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Prompt- from a news article

Our writing group’s prompt this week is to write a short piece based on an article from a newspaper or web media. When I saw the story about the woman who had been held hostage for 18 years in a crazy guy’s backyard shed, I knew I had my story:


By Joe

Every time I hear someone come on the property I get all nervous, like they’re going to snoop around in things. There’s the garage with the door half open, and the boxes on the back porch. There’s my shed in the woods behind the fence. If someone looks through the space in the panels just right they might see it.

Most times it’s deliverymen. Phil watches them to make sure they drive away and not just go around the block. You never know. Sometimes it’s a police or a government man. They ask a lot of questions. But Phil, he’s too smart for them. He answers all the questions with a no, sir or a yes, sir. And then he watches them to make sure they go.

He protects me. I owe him a lot.

If he didn’t set me up here I’d be a heathen tramp. Godless. Prob’ly be selling my body for drugs in the city, different men on top of me every night, then shot up in the daytime on heroin. I’d be damned to hell. Phil told me. I would never repent, never find salvation. He knows all about it.

He saved me. He took me away from all that and brought me to God. He put me in here before any of it could happen, when I was still a girl, eleven, and told me to pray for my soul. It ain’t as nice in the shed as the house, but his wife tells him to keep me outside, ’cause she don’t want to have to see me. She don’t want none of that business. So he puts me here, and he rigs up some electricity and even a shower out back. It don’t get too cold, and when it does I cuddle up with my girls and it’s warm enough. I just wish he’d let them go to school like I used to, but Phil says he can’t afford that. I didn’t know school cost money. I don’t remember my first parents talking about it.

After all these years I’m content. There’s enough food for the three of us and Phil makes sure there’s new clothes once in a while. They’re his kids too, so I know he cares. He says my soul is saved. And I don’t want all the things I did when I was a little girl. Sometimes I think about what it was like when it was Christmas or Thanksgiving, when all the relatives would come in from around the state and we’d have a party with presents. The party would last all day long, and everyone would hug each other and smile and go home happy, and I remember a warm feeling when it was over, like a fire in the hearth. But Phil taught me how that is evil, how the devil is in those things because the devil is all about desire and lust and false emotion. So when I do have those memories I block them out with prayers or chores. I never mention any of this to my girls, and that way they stay holy.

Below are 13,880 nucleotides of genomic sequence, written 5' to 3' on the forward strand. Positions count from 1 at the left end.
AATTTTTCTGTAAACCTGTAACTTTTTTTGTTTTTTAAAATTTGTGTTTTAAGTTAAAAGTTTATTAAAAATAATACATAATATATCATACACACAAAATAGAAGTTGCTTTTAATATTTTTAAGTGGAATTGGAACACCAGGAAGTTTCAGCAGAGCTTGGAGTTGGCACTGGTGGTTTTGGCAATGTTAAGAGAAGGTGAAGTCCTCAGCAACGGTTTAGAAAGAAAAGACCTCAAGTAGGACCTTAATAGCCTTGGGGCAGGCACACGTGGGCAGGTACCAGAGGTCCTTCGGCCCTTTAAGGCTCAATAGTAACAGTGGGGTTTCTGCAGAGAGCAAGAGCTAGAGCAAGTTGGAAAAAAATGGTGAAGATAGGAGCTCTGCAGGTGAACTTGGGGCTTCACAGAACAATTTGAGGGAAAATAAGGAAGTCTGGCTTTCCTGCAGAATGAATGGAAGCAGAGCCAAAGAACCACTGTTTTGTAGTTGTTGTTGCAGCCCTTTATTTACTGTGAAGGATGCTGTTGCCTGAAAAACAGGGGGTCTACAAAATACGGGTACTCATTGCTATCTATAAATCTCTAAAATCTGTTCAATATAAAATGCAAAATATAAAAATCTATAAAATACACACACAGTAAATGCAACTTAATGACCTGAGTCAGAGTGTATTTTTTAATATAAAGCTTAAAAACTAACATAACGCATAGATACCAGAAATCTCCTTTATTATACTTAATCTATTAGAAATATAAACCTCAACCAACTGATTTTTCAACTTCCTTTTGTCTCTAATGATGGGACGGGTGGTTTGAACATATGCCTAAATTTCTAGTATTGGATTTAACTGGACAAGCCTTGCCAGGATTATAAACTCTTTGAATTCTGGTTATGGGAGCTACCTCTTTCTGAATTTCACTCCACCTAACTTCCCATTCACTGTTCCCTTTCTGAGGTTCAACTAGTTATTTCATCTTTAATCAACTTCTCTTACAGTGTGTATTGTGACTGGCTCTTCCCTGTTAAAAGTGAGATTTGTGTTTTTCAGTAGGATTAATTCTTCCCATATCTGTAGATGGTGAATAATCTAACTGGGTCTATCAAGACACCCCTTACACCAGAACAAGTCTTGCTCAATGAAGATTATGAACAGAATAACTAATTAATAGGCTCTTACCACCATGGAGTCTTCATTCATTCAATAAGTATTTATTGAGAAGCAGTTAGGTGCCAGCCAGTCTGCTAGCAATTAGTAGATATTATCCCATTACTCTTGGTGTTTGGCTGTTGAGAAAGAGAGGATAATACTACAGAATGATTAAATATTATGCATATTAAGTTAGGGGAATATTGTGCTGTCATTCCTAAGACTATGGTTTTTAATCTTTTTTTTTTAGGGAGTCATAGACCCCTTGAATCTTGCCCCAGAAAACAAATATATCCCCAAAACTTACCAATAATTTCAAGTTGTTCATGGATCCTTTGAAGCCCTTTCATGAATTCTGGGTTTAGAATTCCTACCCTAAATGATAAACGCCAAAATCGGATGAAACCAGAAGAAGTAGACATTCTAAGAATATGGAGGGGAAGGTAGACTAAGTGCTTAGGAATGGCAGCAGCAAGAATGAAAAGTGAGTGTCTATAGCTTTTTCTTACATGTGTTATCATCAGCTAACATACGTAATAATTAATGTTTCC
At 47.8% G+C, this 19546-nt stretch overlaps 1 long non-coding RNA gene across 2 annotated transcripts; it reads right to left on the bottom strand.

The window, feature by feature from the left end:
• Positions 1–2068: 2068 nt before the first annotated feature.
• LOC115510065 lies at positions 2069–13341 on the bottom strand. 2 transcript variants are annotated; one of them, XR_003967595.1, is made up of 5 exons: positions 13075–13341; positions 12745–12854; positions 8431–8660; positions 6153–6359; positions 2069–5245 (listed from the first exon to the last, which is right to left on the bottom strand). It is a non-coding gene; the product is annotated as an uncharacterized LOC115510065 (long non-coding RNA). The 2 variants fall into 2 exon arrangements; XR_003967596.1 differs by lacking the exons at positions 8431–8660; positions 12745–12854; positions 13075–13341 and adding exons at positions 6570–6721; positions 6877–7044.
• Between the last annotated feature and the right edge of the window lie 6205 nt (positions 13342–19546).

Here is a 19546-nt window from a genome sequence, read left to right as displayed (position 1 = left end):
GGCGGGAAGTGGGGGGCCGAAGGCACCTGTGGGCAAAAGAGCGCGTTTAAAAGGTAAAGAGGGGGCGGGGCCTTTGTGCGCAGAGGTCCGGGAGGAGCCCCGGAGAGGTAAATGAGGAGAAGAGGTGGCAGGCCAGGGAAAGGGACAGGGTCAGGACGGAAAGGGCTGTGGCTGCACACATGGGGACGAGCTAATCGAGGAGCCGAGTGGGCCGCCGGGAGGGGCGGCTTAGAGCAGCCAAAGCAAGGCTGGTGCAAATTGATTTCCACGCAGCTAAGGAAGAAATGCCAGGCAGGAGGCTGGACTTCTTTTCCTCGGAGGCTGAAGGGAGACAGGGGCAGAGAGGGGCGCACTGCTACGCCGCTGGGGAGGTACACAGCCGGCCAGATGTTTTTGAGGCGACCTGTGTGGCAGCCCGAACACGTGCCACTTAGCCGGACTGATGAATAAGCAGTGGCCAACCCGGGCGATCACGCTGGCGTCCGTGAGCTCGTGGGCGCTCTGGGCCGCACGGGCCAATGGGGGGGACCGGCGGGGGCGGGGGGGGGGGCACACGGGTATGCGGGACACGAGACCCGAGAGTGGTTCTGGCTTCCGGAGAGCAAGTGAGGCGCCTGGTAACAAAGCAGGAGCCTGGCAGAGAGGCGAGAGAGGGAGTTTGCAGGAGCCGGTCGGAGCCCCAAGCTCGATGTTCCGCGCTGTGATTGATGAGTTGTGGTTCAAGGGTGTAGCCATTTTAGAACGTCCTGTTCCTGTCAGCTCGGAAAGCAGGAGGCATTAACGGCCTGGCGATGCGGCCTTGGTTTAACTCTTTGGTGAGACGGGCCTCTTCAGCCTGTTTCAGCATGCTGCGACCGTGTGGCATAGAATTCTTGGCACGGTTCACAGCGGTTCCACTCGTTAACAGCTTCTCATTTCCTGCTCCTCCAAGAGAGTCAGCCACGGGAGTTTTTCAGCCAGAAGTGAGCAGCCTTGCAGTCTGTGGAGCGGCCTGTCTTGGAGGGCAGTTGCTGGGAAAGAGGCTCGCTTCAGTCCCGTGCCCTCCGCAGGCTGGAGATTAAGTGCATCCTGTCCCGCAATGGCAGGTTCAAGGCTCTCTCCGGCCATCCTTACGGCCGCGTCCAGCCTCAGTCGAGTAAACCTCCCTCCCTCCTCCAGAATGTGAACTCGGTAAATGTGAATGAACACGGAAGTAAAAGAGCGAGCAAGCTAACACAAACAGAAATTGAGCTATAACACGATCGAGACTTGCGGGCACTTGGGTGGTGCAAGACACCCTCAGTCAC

Today there’s more noise in the front of the property. More than I ever heard before. If I could open the door to the shed I might take a look. I press my ear to the wall to hear Phil give his no, sirs and yes, sirs, but instead I hear lots of men talking in deep voices. Some of them sound like they’re on radios or loudspeakers. The girls are afraid. I am afraid too, because I don’t hear Phil talking. Police, maybe, but more than there have ever been. I start to bang on the door of the shed. Oh God, please let them find me.


About Joe Ponepinto

Co-publisher, with Kelly Davio, of Tahoma Literary Review. Author of "Curtain Calls," a featured Kirkus Review. Married to Dona. Dad to Henry, the coffee-drinkin' dog.


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